Alysia Yeoh

Alysia Yeoh is a fictional character created by writer Gail Simone for the ongoing Batgirl  series published by DC Comics. She’s Barbara Gordon’s best mate / roomie who just so happens to be a trans woman.

In the comic books when Alysia comes out to Batgirl, she responds with a simple but earnest statement of love and acceptance. And while Alysia might not strictly have superpowers, she shows extraordinary levels of strength and kindness of her own and is one comic book character we’d love to see adapted on the big screen.

Cassandra Igarashi a.k.a. Urdr

Queer characters in comic books have had a bit of a slow burn, but there are some publishers leading the way for LGBTQI representation, The Wicked + The Divine being one of the shining examples.

Published outside of the big two by Image Comics, the series features a number of queer and trans characters including Cassandra Igarashi, or Urdr – the Asian-American transwoman who started out as a skeptical journalist before awakening as the god Urdr and discovering her abilities to reveal the truth and turn everything black & white. “On top of her journalism skills, Cassandra is quick to call out Asian fetishism,” noted CBR.

Zahid a.k.a. Inanna

While we’re on the topic of The Wicked + The Divine, Inanna is the modern genderqueer incarnation of a Sumerian goddess of love and fertility, who peacocks his non-binary identity with pride and vigor.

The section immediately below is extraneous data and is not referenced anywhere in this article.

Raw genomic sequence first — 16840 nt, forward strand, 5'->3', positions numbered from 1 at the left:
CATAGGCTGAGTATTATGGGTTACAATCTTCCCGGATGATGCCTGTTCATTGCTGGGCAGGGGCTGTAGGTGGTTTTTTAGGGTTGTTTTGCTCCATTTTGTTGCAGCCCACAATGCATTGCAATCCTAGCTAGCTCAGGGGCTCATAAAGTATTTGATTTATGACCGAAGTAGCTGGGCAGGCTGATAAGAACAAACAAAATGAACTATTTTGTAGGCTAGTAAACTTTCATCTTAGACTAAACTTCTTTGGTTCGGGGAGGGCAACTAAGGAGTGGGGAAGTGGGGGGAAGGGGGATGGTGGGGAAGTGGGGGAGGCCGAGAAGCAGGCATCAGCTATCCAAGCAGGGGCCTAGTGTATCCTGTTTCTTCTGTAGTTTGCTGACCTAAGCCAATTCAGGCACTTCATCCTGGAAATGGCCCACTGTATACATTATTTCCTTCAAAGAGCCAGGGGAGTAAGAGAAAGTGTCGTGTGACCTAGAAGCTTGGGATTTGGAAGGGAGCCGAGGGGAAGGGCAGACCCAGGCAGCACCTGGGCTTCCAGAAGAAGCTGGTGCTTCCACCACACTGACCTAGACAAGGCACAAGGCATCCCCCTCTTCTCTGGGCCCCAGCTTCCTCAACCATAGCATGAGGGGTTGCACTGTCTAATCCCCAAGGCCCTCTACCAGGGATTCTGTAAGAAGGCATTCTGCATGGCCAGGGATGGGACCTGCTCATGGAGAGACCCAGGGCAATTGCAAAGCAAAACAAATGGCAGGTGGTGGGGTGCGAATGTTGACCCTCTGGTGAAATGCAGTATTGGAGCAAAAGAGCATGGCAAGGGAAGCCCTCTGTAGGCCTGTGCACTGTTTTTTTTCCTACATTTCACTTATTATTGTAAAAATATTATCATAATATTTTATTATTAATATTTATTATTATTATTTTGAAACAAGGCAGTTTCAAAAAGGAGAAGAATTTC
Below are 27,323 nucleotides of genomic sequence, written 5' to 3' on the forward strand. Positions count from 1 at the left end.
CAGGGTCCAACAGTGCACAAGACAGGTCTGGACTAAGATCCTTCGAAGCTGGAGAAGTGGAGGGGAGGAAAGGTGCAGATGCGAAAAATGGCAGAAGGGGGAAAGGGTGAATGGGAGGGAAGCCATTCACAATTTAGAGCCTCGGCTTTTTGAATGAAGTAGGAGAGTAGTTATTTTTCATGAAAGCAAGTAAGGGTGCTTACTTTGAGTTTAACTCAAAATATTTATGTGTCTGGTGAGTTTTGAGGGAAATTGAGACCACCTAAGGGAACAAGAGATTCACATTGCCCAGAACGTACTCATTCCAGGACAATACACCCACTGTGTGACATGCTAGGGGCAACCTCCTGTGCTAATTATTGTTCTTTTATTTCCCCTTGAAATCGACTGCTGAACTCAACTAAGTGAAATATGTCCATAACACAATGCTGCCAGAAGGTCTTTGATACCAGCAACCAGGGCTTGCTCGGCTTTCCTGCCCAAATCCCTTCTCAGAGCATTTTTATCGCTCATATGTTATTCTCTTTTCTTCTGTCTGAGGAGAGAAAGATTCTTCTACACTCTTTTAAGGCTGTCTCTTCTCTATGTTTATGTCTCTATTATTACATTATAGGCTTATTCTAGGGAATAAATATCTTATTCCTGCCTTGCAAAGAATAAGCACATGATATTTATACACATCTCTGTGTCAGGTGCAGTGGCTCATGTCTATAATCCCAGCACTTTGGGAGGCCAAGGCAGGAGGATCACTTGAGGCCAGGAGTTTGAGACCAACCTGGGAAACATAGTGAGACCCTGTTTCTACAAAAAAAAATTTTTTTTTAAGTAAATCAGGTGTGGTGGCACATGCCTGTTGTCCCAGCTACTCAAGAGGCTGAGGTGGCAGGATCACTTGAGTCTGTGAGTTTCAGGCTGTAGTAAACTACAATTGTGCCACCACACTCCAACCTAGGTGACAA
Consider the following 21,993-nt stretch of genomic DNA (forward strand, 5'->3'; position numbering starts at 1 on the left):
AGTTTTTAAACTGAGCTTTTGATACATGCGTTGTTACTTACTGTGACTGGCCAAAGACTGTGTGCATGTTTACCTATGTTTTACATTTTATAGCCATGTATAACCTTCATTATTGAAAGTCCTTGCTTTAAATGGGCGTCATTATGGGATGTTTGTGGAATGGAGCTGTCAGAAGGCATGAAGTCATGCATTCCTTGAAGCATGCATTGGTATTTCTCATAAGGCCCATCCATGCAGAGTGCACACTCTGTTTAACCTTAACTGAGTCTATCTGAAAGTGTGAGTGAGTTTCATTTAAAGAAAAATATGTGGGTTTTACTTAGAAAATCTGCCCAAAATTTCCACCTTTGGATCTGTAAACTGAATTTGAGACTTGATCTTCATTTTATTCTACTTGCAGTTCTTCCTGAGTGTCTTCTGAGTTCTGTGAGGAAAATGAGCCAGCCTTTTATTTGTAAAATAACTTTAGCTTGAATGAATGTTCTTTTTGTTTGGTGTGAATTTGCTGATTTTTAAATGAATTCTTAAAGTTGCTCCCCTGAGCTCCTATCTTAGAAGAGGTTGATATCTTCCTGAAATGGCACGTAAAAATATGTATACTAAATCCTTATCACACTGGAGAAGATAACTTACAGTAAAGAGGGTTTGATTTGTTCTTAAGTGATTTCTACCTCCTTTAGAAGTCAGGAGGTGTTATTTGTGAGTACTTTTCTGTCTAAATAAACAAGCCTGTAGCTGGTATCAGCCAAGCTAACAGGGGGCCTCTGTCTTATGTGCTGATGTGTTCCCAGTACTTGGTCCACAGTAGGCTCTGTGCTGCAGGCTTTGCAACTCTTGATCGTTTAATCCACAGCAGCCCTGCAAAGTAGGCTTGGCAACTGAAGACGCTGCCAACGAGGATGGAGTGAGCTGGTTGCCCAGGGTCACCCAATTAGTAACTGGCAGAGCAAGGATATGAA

As Comics Alliance outlined, Inanna (whose pre-transformation name was Zahid) “flaunts his chest hair with rock star bravado, surrounded in an ethereal, fuschia-drenched glow, a trademark of his beautiful queer essence,” while promoting a message to the readers of love and acceptance, towards themselves and those around them.

Kaldur’ahm a.k.a. Aqualad

Aqualad made his first appearance in the animated TV series Young Justice (voiced by Khary Payton), before being subsequently adapted for the DC mainstream continuity, debuting under the name Jackson Hyde.

In 2016 (it took a while), Aqualad’s character was reimagined and revealed to be gay. As is suggested by his name, Aqualad’s power comes from water, as he is able to breathe underwater while also having the ability to transform liquid into weapons and other objects.

Ellie Phimister a.k.a. Negasonic Teenage Warhead

Negasonic Teenage Warhead (born Ellie Phimister) is a mutant and a member of the X-Men, who possesses the mutant ability to detonate atomic bursts from her body.

The character was portrayed by Brianna Hildebrand in the Deadpool movies, the sequel of which introduced her girlfriend, the badass mutant Yukio (Shioli Kutsuna).

Per Pink News, “The inclusion of queer superheroes in the film, even in a supporting role, has earned praise from fans and LGBT activists – who have long criticised DC and Marvel for perceived ‘straightwashing’ of characters in blockbuster films.”

America Chavez a.k.a. Ms. America

If there’s any character we’d pay good money to see on the big screen, it’s America Chavez. Not only is she a complete kickass member of the Young Avengers – holding her own with powers of flight, superhuman strength, and super speed – but she also made history as the first queer Latinx superhero in Marvel Comics. All this and she’s still in high school! Ms. America is without a doubt the superhero we all need in our lives.